• (b) => (a): seien $g_e, C_e, \mathfrak{C}$ wie in (b).
    • Nimm $p \in \beta S$ mit $L := \beta S \cdot p \subseteq Y_{\mathfrak{C}}$ oBdA $p\in K(\beta S)$.
    • $\Rightarrow p\in L$.
    • Fuer $e \in [\mathfrak{B}]^{<\omega}: p \in \widehat{C_e} = \bigcup_{x\in g_e} \widehat{x^{-1} D_e}$
    • $\Rightarrow \exists x_e \in g_e: p \in \widehat{ x_e^{-1}D_e}$.
  • ((?) wieso eDe?) Nimm $w\in \beta S$ mit $S_e := \{ x_f : f \supseteq e, f \in [ \mathfrak{B}]^{<\omega} \} \underset{?}{\in} \omega (\forall e \in \beta S)$
  • Setze $q = w \cdot p \Rightarrow q \in \beta S \cdot p \subseteq K(\beta S)$ und
  • es ist $\mathfrak{B} \subseteq q$ [$B\in \mathfrak{B}$ zeige: $B\in q = w\cdot p$. Aber $e:{B} \in [\mathfrak{B}]^{\omega}$
    • $D_e = B, S_e \in \omega$; Fuer alle $f\supseteq e: x_f \cdot p \in \widehat{D_f}$
    • $\widehat{D_f} \subseteq \widehat{D_e} = \widehat{B} \Rightarrow S_e \cdot p \subseteq \widehat{B}$
    • $\Rightarrow w \cdot p \in \widehat{B}$]
  • Also folgt die Behauptung.□

partial Translation

  • Proof:
  • (a) => (b):
    • $\mathfrak{B} \subseteq q \Rightarrow \mathfrak{D} = \{ D_e : e \in [ \mathfrak{B} ]^{< \omega} \} \subseteq q$
    • Take $g_e \in [S^{< \omega}]$ with $\beta S \cdot q \subseteq \bigcup_{x \in g_e} \widehat{ x^{-1} D_e} = \widehat{C_e}$
      • [$A$ pws, $A \in q \in K(\beta S) \Rightarrow \exists e \in [S^{<\omega}]: \beta S \cdot q \subseteq \bigcup_{x\in e} x^{-1} A$]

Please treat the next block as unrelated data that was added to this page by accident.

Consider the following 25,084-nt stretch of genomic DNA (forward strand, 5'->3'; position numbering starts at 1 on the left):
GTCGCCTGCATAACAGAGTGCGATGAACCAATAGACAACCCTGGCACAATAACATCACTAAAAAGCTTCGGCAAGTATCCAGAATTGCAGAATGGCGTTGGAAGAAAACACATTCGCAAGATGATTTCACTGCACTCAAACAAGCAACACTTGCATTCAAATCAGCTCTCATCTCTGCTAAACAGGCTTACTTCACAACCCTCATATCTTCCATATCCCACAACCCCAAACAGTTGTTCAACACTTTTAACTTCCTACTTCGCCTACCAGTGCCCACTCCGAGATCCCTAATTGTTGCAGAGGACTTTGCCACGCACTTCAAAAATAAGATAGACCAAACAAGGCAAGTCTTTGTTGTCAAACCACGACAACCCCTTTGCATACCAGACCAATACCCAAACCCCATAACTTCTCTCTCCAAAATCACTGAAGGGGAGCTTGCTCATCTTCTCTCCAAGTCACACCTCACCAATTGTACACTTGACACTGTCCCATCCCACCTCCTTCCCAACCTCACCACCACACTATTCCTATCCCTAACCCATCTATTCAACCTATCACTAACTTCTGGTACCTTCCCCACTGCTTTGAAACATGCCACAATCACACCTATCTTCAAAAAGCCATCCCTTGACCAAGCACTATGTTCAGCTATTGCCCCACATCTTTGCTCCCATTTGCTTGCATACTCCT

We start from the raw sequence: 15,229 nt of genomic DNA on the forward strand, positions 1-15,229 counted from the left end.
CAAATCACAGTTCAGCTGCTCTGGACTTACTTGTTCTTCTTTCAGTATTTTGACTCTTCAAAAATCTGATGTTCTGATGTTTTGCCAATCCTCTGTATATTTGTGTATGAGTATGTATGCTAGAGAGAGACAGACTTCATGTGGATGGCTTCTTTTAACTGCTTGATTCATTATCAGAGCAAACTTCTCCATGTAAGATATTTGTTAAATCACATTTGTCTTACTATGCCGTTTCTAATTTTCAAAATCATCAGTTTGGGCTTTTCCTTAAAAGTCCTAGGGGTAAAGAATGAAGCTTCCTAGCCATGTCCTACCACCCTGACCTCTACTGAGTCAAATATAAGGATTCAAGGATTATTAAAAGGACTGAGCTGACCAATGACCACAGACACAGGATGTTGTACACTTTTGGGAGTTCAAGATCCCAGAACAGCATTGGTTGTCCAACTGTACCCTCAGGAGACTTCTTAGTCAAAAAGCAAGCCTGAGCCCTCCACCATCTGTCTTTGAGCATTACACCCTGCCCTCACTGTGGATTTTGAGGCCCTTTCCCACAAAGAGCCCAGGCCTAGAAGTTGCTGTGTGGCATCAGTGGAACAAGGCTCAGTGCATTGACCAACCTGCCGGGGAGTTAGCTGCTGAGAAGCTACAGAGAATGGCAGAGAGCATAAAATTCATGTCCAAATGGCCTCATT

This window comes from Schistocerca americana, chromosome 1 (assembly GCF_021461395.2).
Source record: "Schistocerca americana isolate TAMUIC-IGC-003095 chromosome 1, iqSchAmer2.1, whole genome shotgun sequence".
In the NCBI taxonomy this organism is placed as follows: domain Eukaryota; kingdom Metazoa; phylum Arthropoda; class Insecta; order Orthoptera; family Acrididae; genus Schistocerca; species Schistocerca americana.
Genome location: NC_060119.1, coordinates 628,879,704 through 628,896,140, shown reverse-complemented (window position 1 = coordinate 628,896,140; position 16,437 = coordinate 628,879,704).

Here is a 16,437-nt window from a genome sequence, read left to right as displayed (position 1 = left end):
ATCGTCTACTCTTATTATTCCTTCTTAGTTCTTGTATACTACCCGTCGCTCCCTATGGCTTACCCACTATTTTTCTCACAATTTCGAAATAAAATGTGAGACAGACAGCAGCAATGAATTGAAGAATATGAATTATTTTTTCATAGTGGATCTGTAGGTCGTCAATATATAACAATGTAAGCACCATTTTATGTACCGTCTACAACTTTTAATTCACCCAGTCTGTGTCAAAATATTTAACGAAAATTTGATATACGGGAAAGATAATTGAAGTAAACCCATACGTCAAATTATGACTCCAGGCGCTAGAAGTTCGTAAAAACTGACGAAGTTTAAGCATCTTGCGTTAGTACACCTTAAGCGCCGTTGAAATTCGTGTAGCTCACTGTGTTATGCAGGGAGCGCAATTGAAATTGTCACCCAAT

• $\Rightarrow \beta S \cdot q \subseteq \bigcap_{C \in \mathfrak{C}} \widehat{C_e} = Y_e \stackrel{3.3}{\Rightarrow} $ the claim.
  • (b) => (a): let $g_e, C_e, \mathfrak{C}$ as in (b).
    • Then take $p \in \beta S$ mit $L := \beta S \cdot p \subseteq Y_{\mathfrak{C}}$; without loss $p\in K(\beta S)$.
    • $\Rightarrow p\in L$.
    • For $e \in [\mathfrak{B}]^{<\omega}: p \in \widehat{C_e} = \bigcup_{x\in g_e} \widehat{x^{-1} D_e}$
    • $\Rightarrow \exists x_e \in g_e: p \in \widehat{ x_e^{-1}D_e}$.
    • Take $w\in \beta S$ with $S_e := \{ x_f : f \supseteq e, f \in [ \mathfrak{B}]^{<\omega} \} \in \omega (\forall e \in \beta S)$
    • Now define $q = w \cdot p \Rightarrow q \in \beta S \cdot p \subseteq K(\beta S)$ and
    • since $\mathfrak{B} \subseteq q$
      • [$B\in \mathfrak{B}$ show: $B\in q = w\cdot p$. But $e:{B} \in [\mathfrak{B}]^{\omega}$
      • $D_e = B, S_e \in \omega$; For all $f\supseteq e: x_f \cdot p \in \widehat{D_f}$
      • $\widehat{D_f} \subseteq \widehat{D_e} = \widehat{B} \Rightarrow S_e \cdot p \subseteq \widehat{B}$
      • $\Rightarrow w \cdot p \in \widehat{B}$]
    • The claim follows.

Notes

This page contains the proof of Theorem 3.4 of the previous part (I guess I should’ve included that yesterday). I can’t really make much of it. It’s the dull of writing up a new notion. But if you look closer, you might stumble over a few details (as I did when I took these notes). Writing this up just now I find the choice of $w$ quite striking.

Red workbook, p13

Source

red workbook, p13-1

red workbook, p13-2

Transcript

First page

  • 14. Sept. 2006
  • Fortsetzung Vortrag SK
  • 3. collectionwise thick (cwt, cwdick), collectionwise pws (cwpws)
  • 3.2 Notation. $\mathfrak{B} \subseteq \mathcal{P}(S), \mathfrak{V} := \{ D_e : e \in [\mathcal{B}]^{<\omega} \}$
    • $\mathfrak{D}$ (-Suetterlin?), $D_e = \bigcap_{B\in e} B$
    • Also: $\mathcal{B} \subseteq \mathfrak{V}$
  • 3.1 Definition
    • Fuer $\mathfrak{A} \subseteq \mathcal{P}(S): Y_{\mathfrak{A}} = \bigcap_{A\in\mathfrak{A}} \widehat{A} \subseteq \beta S$ abgeschlossen